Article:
I’ve mentioned this before, but I think it’s worthwhile to put in “Turf Tips” again.  “State of Fear” written by author Michael Crichton had interesting things to say about the once popular insecticide DDT.  He wrote that arguably the greatest tragedy of the 20th Century was the removal of DDT for control of mosquitoes.  DDT was the best insecticide on the market.  Despite reviews to the contrary, no other products were as efficient or as safe.  Since the removal of DDT it has been estimated that 30 to 50 million people have died unnecessarily from the effects of malaria.  Before the removal of DDT, malaria had become almost a minor illness with only 50,000 deaths per year throughout the world.

A tip for all green keepers.  Keep a tidy golf course.  Good housekeeping means picking up trash, bottles, cans, wrappers etc., and have waste containers on hand at selective tees.  The same for your maintenance building—keep it tidy.

Advances in science and technology as well as legislative changes means that green keepers are constantly updating their education.  These guys attend seminars, study online, travel to conferences, and network amongst colleagues just like most other professionals.  It’s not like a lot of golfers think that it's just a matter of turning on a sprinkler and wait for the grass to grow.

Membership Fees for 2014 are coming in which makes me happy.  Remember we can take your credit card, but we need important information:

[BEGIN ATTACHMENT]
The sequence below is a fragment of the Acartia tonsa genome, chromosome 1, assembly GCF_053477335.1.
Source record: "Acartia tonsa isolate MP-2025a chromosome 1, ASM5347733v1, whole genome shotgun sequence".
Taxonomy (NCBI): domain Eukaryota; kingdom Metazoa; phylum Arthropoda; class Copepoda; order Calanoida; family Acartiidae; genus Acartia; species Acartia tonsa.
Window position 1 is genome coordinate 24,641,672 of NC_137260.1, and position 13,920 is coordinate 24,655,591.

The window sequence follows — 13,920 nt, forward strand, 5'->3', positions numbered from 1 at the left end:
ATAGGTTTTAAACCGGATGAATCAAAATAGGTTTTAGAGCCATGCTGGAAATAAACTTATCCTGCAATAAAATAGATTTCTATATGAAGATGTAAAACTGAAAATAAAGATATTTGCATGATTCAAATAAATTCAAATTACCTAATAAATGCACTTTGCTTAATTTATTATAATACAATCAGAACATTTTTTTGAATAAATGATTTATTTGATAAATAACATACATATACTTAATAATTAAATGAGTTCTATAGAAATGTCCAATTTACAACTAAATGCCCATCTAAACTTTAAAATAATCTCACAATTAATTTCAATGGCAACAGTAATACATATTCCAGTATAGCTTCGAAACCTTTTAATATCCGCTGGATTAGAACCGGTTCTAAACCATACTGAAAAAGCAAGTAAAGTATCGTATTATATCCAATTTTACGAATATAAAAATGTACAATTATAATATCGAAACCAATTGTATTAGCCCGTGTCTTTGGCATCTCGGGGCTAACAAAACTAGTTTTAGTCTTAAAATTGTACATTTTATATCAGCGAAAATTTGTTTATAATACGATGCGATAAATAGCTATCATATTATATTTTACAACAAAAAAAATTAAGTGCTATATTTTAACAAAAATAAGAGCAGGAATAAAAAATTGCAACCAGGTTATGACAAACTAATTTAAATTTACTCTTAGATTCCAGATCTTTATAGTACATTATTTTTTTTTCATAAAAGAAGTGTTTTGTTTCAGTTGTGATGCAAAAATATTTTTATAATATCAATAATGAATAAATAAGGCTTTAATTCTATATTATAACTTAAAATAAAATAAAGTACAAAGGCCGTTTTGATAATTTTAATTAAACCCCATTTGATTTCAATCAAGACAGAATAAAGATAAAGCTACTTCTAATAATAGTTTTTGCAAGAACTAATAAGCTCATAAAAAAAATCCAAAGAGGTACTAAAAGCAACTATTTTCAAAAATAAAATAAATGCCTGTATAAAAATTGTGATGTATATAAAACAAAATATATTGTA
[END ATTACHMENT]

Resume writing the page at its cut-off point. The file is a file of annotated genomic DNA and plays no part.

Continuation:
1. Exact name of the credit card holder
  2. Exact mailing address for credit card account, including postal code
  3. 16 digit credit card number
  4. Expiry date
  5. Security Code (3 digits on back of card)

Please phone me with the above information, as email is not a secure method for providing credit card information.  306-343-8142.

With all that guys and gals, I’m done, out of here, going to bed, sleep 2 hours, go to the bathroom, sleep another 2 and so on until 5:30 am.

More in this category: « April 2014 June 2014 »

About Don Campbell

Don CampbellG. N. Don Campbell,
1933 –2016

S.T.A. Executive Director, 'Turf Tips' writer and editor of our 'TURFTALK' newsletter, Don Campbell has been an asset to our industry for decades!
 
A member in the turfgrass community for more than 57 years, Don started his career at Riverside Country Club in Saskatoon as a caddy, eventually becoming the course Superintendent. He finished his career as the General Manager at the very same course.

In 2004, Don was awarded the CGSA John B. Steel Distinguished Service Award, recognizing his lifetime commitment to turf care.
 
Don is survived by his wife Marie have three children: Sherril, Glen and Doug. 

About the STA

  • Saskatchewan's Turfgrass Association, founded in 1979, is a non-profit organization. The S.T.A. was organized by a group of Turfgrass Professionals which has grown to include people from Parks, Golf Courses, Sod Growers, Cities and Commercial Companies.